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Mentioned in this Article:
Stephen G. Kliegerman

Stephen G. Kliegerman
President of Development Marketing

The New York Daily News

Classic Harlem

BY Jason Sheftell
DAILY NEWS REAL ESTATE CORRESPONDENT

Most New Yorkers look to Park Ave. and Fifth Ave. for the city’s architectural masterpieces. Lifetime Harlemites and some recent uptown arrivals know better. Here are three old classics, and potentially two new ones. None of them will cost you an arm and leg to live in.

The Grinnell

Located on high ground near 157th St. and Riverside Drive, this triangular-shaped 9-story building holds just 82 apartments. When it was built in 1911, it was one of uptown’s most famous and elegant structures. Apartments came with wood-paneled dining rooms, 24-hour elevator service, maid rooms, uniformed staff, mail delivery two times per day, and a dumbwaiter in each apartment to lower garbage and dirty clothes to a fully-staffed laundry room.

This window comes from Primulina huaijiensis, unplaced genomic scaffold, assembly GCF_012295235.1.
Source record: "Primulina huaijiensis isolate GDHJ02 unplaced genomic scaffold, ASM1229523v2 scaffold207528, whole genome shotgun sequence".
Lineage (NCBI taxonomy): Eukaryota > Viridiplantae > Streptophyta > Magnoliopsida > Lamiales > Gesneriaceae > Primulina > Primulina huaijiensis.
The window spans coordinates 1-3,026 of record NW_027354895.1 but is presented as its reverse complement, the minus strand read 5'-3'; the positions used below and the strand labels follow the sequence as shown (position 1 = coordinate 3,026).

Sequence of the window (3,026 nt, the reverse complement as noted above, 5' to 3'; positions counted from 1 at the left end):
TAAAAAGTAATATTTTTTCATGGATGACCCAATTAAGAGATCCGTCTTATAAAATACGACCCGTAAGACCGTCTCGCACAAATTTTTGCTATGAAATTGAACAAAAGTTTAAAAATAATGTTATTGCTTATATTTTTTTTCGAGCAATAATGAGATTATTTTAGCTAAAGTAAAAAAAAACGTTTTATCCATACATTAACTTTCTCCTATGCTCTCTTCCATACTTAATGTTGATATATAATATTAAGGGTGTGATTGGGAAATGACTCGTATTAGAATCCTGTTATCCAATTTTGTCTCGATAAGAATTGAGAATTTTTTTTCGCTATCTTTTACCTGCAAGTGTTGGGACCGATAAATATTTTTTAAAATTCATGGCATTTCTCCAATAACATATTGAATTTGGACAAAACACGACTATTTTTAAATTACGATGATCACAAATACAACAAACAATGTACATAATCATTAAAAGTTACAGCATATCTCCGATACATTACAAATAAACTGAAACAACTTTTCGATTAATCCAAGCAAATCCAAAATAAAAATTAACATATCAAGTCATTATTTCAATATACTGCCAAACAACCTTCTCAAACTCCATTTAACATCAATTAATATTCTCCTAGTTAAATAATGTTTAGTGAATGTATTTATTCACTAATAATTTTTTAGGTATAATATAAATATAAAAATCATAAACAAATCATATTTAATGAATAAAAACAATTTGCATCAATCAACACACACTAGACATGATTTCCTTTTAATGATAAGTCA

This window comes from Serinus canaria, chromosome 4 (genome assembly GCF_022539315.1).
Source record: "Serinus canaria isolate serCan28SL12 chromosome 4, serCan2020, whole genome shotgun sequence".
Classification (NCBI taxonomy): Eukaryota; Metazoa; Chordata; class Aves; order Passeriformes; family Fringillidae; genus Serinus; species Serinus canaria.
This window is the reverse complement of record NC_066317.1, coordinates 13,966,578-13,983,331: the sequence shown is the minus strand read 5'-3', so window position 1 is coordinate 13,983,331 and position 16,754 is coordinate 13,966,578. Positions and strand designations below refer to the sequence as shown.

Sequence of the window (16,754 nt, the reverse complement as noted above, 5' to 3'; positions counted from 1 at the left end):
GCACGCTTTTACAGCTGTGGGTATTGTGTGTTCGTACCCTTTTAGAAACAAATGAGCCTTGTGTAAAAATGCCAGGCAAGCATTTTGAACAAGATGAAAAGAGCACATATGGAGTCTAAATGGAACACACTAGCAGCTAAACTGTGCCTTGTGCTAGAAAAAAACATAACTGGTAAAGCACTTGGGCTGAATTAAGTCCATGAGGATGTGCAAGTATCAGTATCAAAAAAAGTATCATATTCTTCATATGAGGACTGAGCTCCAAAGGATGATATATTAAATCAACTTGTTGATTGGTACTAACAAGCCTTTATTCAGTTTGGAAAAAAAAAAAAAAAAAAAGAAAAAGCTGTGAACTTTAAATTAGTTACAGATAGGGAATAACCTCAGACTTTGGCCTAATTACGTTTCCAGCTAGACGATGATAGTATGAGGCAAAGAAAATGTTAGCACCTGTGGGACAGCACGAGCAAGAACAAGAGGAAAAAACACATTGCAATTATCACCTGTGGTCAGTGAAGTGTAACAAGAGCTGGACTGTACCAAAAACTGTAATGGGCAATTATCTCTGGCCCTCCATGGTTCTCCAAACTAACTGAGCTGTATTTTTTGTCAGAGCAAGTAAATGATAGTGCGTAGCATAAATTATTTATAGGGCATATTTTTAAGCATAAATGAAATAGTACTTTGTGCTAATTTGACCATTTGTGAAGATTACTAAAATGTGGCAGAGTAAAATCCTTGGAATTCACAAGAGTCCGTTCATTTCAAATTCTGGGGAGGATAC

Advertised as a “fireproof building” and “fine apartment for a physician,” the building was said to be located in the “Middle West Side” of Manhattan.
Today, the Grinnell has a doorman in a glass box just inside the entrance. The No. 1 subway train is 100 yards from the entrance. The building looks majestic from the outside, but the individual lobbies seems tired. The apartments, however, are extremely large. Six-room apartments sell for above $850,000.


555 Edgecombe Ave

Known as the “Triple Nickel,” this apartment building, located on 160th St. and Edgecombe Ave., would have been packed with paparazzi if they existed in the 1930s. Along with 409 Edgecombe Ave. down
the street, the Triple Nickel drew more African-American celebrities than any building ever could today. Paul Robeson, Count Basie, Duke Ellington, Langston Hughes, Zora Neale Hurston, Lena Horne, Joe Louis and Jackie Robinson all called
the building home.

Painted with Greek myth scenes of cherubs playing flutes for dancing goats, the all-rental building’s lobby includes a circular stained-glass ceiling window that was covered over in the 1960s during threat of nuclear attack. Still there, the one-of-a-kind Art Deco window needs repair.